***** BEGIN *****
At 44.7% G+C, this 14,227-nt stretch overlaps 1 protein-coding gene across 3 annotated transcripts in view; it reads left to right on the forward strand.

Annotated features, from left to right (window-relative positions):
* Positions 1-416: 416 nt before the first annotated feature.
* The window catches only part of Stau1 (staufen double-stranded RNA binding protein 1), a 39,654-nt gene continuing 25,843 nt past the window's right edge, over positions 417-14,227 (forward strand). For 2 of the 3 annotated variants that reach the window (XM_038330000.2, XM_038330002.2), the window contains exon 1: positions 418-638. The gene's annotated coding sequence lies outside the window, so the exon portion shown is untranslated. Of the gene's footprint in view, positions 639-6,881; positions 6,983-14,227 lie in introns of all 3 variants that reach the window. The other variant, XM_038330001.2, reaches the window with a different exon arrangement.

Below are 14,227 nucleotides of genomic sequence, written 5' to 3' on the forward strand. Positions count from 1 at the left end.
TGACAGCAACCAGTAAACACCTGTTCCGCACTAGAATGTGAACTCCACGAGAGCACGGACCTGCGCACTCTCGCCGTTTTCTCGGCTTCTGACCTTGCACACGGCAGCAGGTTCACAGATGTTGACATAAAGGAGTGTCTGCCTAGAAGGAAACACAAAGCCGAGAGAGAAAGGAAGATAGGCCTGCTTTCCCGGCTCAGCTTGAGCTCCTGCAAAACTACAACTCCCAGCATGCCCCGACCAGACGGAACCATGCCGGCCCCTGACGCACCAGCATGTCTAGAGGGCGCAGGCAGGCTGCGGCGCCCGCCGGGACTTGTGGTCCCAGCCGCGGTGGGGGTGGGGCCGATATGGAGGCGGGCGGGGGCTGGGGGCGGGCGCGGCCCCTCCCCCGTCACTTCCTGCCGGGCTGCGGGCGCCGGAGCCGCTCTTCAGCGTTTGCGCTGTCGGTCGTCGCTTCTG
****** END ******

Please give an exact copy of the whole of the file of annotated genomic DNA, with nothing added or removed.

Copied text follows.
At 44.7% G+C, this 14,227-nt stretch overlaps 1 protein-coding gene across 3 annotated transcripts in view; it reads left to right on the forward strand.

Annotated features, from left to right (window-relative positions):
* Positions 1-416: 416 nt before the first annotated feature.
* The window catches only part of Stau1 (staufen double-stranded RNA binding protein 1), a 39,654-nt gene continuing 25,843 nt past the window's right edge, over positions 417-14,227 (forward strand). For 2 of the 3 annotated variants that reach the window (XM_038330000.2, XM_038330002.2), the window contains exon 1: positions 418-638. The gene's annotated coding sequence lies outside the window, so the exon portion shown is untranslated. Of the gene's footprint in view, positions 639-6,881; positions 6,983-14,227 lie in introns of all 3 variants that reach the window. The other variant, XM_038330001.2, reaches the window with a different exon arrangement.

Below are 14,227 nucleotides of genomic sequence, written 5' to 3' on the forward strand. Positions count from 1 at the left end.
TGACAGCAACCAGTAAACACCTGTTCCGCACTAGAATGTGAACTCCACGAGAGCACGGACCTGCGCACTCTCGCCGTTTTCTCGGCTTCTGACCTTGCACACGGCAGCAGGTTCACAGATGTTGACATAAAGGAGTGTCTGCCTAGAAGGAAACACAAAGCCGAGAGAGAAAGGAAGATAGGCCTGCTTTCCCGGCTCAGCTTGAGCTCCTGCAAAACTACAACTCCCAGCATGCCCCGACCAGACGGAACCATGCCGGCCCCTGACGCACCAGCATGTCTAGAGGGCGCAGGCAGGCTGCGGCGCCCGCCGGGACTTGTGGTCCCAGCCGCGGTGGGGGTGGGGCCGATATGGAGGCGGGCGGGGGCTGGGGGCGGGCGCGGCCCCTCCCCCGTCACTTCCTGCCGGGCTGCGGGCGCCGGAGCCGCTCTTCAGCGTTTGCGCTGTCGGTCGTCGCTTCTG